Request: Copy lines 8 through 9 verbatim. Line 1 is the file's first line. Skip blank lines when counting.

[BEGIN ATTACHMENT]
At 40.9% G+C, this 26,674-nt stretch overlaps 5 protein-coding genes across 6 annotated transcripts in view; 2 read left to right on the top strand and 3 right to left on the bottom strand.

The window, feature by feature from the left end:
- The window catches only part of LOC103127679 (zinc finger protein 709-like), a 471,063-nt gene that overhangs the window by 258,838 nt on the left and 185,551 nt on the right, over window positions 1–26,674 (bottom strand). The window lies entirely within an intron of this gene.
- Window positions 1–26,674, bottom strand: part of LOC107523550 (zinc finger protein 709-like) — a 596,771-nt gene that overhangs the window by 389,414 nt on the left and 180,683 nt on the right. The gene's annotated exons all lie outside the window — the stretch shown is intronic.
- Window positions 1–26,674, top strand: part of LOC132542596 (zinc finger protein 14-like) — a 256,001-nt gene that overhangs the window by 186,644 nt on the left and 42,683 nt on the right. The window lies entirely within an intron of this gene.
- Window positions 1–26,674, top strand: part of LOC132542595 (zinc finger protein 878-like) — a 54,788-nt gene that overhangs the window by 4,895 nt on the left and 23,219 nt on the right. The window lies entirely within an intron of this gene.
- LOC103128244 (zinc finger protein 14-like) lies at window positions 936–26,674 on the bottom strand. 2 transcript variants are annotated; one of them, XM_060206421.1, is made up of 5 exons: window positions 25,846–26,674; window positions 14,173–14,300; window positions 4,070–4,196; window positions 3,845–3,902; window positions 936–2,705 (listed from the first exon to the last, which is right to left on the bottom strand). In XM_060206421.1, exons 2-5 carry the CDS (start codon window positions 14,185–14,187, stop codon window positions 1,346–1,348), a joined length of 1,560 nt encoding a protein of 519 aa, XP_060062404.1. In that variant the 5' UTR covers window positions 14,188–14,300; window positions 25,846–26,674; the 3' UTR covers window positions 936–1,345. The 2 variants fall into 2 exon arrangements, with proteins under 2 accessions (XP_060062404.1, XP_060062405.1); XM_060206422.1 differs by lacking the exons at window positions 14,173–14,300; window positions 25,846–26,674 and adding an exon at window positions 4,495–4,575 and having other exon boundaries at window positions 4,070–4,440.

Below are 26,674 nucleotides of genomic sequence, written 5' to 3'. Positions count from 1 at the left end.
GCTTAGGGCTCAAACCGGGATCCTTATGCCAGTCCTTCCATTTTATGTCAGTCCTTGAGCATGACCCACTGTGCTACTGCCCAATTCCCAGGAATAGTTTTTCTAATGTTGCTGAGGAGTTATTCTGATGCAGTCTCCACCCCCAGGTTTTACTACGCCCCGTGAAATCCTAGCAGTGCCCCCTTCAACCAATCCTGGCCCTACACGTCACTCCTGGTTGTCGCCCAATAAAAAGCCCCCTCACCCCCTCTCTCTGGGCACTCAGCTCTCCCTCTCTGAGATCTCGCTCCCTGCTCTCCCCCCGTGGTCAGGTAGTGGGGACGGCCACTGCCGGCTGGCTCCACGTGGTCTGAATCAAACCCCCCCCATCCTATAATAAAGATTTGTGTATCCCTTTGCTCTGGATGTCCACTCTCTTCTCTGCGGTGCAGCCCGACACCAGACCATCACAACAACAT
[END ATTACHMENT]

Below are 26,674 nucleotides of genomic sequence, written 5' to 3'. Positions count from 1 at the left end.
GCTTAGGGCTCAAACCGGGATCCTTATGCCAGTCCTTCCATTTTATGTCAGTCCTTGAGCATGACCCACTGTGCTACTGCCCAATTCCCAGGAATAGTTTTTCTAATGTTGCTGAGGAGTTATTCTGATGCAGTCTCCACCCCCAGGTTTTACTACGCCCCGTGAAATCCTAGCAGTGCCCCCTTCAACCAATCCTGGCCCTACACGTCACTCCTGGTTGTCGCCCAATAAAAAGCCCCCTCACCCCCTCTCTCTGGGCACTCAGCTCTCCCTCTCTGAGATCTCGCTCCCTGCTCTCCCCCCGTGGTCAGGTAGTGGGGACGGCCACTGCCGGCTGGCTCCACGTGGTCTGAATCAAACCCCCCCCATCCTATAATAAAGATTTGTGTATCCCTTTGCTCTGGATGTCCACTCTCTTCTCTGCGGTGCAGCCCGACACCAGACCATCACAACAACAT